The module aims to: -

 Develop knowledge and application of a Health Needs Assessment
 Enhance evidence-base practice skills, in the area of evidence-based healthcare
 Provide a grounding in planning, development, and design of services based on health needs, prevention, early diagnosis, and treatment of illness, quality, efficiency, value, variation, and equality, on a population scale
 Develop knowledge and application of service evaluation and commissioning
 Provide learning opportunities in literature searching including review and critical analysis

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Human Rights and the International Order

This module currently runs:
spring semester - Monday evening

(option, 20 credits)

Human Rights and the International Order analyses the institutionalized practice of human rights, their emancipatory achievements and legitimatory function, their internationalization in the 1940s and 2001’s thwarting of the ambition of a “responsibility to protect”, the present plight of both them and the order along with which they were internationalized, and their prospects.

The module aims to enable its participants to critically analyze:

1. the causes of, and reasons for, the Universal Declaration of Human Rights, and the broader development of human rights as a globalizing and institutionalizing force in relations between states;

2. the variety of particular states, domestic and foreign policies, non-state actors, cultures, and motivating ideologies with which human rights has come into conflict, and to explain such conflict;

3. the role of human rights in justifying wars, in legitimating international organizations, and in maintaining international order.

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Human Security

(option, 20 credits)

Human Security is an approach to politics that focuses on the well-being of individuals and communities. Its particular focus is to identify and understand threats to peoples’ security that are not confined to armed conflict, not understood at the level of the state, and not encompassed by the general understanding of national security.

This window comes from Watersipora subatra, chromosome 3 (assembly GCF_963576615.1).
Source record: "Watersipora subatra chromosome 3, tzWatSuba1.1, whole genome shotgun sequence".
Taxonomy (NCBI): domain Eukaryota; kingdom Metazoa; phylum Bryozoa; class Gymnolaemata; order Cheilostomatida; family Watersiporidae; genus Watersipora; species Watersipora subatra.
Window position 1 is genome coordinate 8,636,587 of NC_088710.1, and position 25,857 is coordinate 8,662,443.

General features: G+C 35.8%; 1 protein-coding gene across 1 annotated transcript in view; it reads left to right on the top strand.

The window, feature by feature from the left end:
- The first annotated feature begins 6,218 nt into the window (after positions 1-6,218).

The goal of this module is to introduce a range of issues that have been construed as relevant to security in recent years, and which have changed and expanded the notion of security within the study of international relations. In the post-war period, and particularly since the end of the Cold War, it has become apparent that safety, peace and the pursuit of prosperity can be threatened in many ways other than by armed conflict.

This module will explore the concept of security as it is understood within the International Relations discipline. What has been the rationale for the development of a distinct concept of ‘human security’? What are the implications of the concept of human security for our understanding of security in the international system? It will then examine the application of the concept to substantive problems and policy areas. These include the impact of poverty and inequality, gendered violence, the impact of environmental degradation, food insecurity, mass population movement, human trafficking and international crime. Finally, it will assess the impact of the concept on the strategies and policies of international organisations and states.

Modern Slavery, Human Trafficking & Organised Crime

This module currently runs:
autumn semester - Tuesday morning

(option, 20 credits)

This module examines the phenomena of modern slavery, human trafficking and organised crime from critical and theoretical perspectives. It explores an understanding of the forms, patterns and trends of modern slavery, human trafficking and organised crime. It will also include consideration of some relevant policy and legislation needed to address modern slavery, human trafficking and organised crime.

The module aims to:

1. Consider a variety of terms associated with human trafficking; its relationship with modern slavery, the sex industry and forced labour.
2. Examine the broad social, cultural, economic and political aspects of modern slavery, human trafficking and organised crime.
3. Evaluate the geographical and global influences on trafficking; such as migration flows, globalisation and conflict zones.
4. Understand the impacts and consequences of modern slavery, human trafficking and organised crime activities.
5. Discuss the relationship between the various forms of trafficking and organised crime, and both national and international legislation that has been established to address this growing criminal enterprise.

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Policies, Regulatory framework for Safeguarding

This module currently runs:
spring semester

(option, 20 credits)